Around the time of the first Presidential debates earlier this year, I heard several talking heads on television and radio separately but equally pronounce the coming vote as "the most important election in our lifetime." When I heard those exact same words come from the mouths of several colleagues and neighbors in the days and weeks to follow, I knew the spin masters had done their job. What was once the "message of the day" had become accepted wisdom, at least among a certain receptive subset of the electorate.
What is it about politics and sports and business that leads everyone to hyperbolize about this election or that game or this upcoming quarterly earnings report as being "the most important ever?" Why can't we act like adults and apply some perspective? Was I the only one who heaved a sigh of relief after that first debate upon realizing that while I was not enamored of either candidate, I was comfortable with the idea of either man as commander in chief? One of the great benefits of our political system and our economy is that their smooth running relies less on the folks at the top and much more on the folks underneath who actually do the work.
I suppose part of the hyperbole frenzy is fed by the popular media, which believes that hype is the only way to sell a newspaper or get a reader to crack open a magazine. Take Money magazine, for instance, which on the cover of its November issue promises to deliver "9 New Ways to Solve Your Toughest Money Hassles." Wow! I thought there were only five or six new ways to solve my money woes! Of course, Money is an easy target. What it promises are the very actions and state of mind you must counsel your clients to avoid: the quick fix, the sure thing, the easy avenue to success. But what about your own success? What will you need to do now to ensure your success in an essentially unknowable future?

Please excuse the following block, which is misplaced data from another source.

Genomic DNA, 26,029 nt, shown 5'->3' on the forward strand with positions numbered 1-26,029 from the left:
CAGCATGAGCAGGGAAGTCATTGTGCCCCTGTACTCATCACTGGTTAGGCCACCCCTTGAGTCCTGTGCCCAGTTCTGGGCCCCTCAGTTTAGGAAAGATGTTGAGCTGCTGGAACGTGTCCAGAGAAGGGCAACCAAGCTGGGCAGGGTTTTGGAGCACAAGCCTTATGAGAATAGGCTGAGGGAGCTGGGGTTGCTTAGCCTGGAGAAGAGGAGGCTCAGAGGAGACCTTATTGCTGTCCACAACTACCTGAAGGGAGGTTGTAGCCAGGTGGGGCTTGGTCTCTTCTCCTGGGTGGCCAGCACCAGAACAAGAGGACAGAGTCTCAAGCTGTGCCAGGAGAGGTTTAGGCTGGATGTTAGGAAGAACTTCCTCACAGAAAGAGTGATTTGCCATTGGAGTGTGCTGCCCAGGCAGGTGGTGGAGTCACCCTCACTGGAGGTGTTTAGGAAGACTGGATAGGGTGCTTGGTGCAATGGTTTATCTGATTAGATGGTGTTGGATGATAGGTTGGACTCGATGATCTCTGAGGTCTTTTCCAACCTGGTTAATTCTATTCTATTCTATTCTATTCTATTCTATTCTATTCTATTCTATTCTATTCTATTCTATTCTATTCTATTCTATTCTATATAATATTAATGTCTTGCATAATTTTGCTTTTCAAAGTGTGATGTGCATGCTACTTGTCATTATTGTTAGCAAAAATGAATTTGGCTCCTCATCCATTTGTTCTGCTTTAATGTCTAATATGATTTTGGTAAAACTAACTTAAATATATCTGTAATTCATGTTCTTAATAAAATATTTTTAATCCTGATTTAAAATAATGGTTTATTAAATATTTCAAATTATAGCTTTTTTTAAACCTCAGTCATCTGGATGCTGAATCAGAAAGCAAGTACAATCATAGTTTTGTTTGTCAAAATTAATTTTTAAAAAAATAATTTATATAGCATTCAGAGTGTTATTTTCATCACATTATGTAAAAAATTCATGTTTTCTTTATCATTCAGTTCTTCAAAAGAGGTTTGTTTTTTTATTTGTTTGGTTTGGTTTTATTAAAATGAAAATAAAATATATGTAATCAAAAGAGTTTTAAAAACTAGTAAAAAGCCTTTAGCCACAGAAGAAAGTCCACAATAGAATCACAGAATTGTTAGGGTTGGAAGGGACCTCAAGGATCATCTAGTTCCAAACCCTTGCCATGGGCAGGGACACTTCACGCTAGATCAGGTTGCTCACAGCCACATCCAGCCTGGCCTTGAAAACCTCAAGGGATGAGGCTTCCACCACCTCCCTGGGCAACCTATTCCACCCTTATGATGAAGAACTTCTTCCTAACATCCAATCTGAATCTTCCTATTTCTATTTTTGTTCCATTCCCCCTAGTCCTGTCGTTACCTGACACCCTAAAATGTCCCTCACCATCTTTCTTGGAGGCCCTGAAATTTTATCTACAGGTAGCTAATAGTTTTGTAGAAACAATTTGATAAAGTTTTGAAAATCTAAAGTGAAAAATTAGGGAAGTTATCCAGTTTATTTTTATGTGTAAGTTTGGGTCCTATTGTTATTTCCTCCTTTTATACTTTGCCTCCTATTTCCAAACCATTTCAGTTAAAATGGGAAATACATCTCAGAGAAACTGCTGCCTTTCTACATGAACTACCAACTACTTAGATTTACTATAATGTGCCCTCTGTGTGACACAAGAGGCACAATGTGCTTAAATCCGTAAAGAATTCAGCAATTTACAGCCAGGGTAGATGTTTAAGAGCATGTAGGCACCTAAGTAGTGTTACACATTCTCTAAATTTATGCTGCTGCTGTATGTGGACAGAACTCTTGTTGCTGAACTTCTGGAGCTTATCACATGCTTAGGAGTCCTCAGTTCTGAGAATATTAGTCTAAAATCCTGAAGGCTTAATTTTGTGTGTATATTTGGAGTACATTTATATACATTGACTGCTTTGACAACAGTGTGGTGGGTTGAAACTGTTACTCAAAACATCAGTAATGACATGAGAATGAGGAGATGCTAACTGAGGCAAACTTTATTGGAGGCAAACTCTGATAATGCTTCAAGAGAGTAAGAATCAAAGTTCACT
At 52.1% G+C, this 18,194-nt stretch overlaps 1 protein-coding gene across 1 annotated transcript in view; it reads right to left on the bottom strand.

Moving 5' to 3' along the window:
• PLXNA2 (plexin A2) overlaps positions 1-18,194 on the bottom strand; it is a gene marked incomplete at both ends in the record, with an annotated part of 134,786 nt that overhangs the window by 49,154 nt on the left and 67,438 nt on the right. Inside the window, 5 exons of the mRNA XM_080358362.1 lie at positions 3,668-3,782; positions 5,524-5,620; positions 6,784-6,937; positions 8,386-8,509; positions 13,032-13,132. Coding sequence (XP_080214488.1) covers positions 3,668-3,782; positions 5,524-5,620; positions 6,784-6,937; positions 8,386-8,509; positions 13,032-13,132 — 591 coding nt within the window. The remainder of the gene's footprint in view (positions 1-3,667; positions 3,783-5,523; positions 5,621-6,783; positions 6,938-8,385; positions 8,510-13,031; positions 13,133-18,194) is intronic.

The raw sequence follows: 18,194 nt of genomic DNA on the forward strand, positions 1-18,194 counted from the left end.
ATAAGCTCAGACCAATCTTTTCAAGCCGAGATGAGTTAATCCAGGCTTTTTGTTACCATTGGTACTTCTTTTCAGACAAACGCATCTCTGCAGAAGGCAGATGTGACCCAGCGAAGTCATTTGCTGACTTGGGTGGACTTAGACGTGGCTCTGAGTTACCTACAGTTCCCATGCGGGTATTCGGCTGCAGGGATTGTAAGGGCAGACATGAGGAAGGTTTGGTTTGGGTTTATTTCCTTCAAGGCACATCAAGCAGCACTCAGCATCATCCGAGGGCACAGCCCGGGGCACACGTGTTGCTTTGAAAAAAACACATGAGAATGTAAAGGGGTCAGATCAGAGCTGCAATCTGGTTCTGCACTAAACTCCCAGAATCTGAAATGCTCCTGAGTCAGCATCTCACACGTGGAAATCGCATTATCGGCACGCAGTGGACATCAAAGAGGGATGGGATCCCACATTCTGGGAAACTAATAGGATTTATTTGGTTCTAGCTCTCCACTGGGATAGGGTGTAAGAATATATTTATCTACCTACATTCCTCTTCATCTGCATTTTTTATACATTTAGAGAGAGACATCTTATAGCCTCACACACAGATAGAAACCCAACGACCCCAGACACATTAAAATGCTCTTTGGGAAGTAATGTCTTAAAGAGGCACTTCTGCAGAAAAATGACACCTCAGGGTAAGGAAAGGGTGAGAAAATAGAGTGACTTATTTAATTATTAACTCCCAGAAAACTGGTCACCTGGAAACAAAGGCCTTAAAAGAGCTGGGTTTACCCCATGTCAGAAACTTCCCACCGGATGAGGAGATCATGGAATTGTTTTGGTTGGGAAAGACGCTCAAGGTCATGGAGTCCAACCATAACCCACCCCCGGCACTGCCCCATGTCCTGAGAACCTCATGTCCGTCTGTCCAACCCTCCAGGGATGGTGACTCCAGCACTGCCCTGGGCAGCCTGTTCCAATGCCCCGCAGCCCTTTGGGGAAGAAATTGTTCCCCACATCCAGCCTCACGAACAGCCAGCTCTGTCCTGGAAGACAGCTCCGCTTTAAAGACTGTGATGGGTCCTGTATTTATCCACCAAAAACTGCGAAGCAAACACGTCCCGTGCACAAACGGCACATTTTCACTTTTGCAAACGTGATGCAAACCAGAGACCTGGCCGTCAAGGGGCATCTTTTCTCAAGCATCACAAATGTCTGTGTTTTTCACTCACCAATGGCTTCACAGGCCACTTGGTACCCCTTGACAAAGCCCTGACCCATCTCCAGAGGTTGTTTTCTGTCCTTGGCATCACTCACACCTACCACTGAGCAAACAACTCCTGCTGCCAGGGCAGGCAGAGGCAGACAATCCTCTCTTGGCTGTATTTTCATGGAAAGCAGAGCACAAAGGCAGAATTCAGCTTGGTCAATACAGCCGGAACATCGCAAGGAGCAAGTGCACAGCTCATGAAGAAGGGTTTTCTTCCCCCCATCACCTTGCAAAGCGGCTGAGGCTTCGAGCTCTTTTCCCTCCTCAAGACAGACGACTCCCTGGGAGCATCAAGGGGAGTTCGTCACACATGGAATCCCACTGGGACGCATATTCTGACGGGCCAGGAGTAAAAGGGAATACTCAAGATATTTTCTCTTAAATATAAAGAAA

There are several articles this month that address those questions. Most prominent is the cover story (page 54) in which the very clever author (okay, it's me) argues that what has made advisors successful in the past and the present will likely lead to success in the future: Consumers will always value personal, objective advice, and as clients climb the wealth ladder, they value those traits more than ever. A second feature (page 62) relates an intriguing Q&A session between Editorial Director Bill Glasgall and fixed-income master Bill Gross, who comments on the challenges bond investors and all Americans will face in the days ahead. Gross also discloses where he's putting his money these days. Finally, Mark Tibergien and an old friend of Investment Advisor, Bob Clark, relate key findings of the 2004 FPA Financial Performance Study (page 64). This annual research by Moss Adams has provided insights in the past into the compensation and staffing structures of the elite advisory firms. This year, the survey found that many advisors report limited success: assets under management may be up, as are overall revenues, but profit margins are shrinking. Tibergien and Clark solve the mystery by suggesting that advisors must grow bigger to become more profitable: they must break the $1 million barrier in annual revenues before they can achieve the economies of scale that allow profit growth to match revenue growth.
One theme I kept hearing during my reporting for this month's cover story from business consultants like Tibergien and his colleague Rebecca Pomering, technology consultants like Kip Gregory, and thoughtful advisors, was that to succeed in the future, you have to systematize your processes now for everything from prospecting to client service to employee compensation. Those firms that systematize become more efficient, attract more of the most desirable clients, build processes to keep those clients happy, and retain employees who serve those happy clients. It's a formula for success at any time. And that's no hype.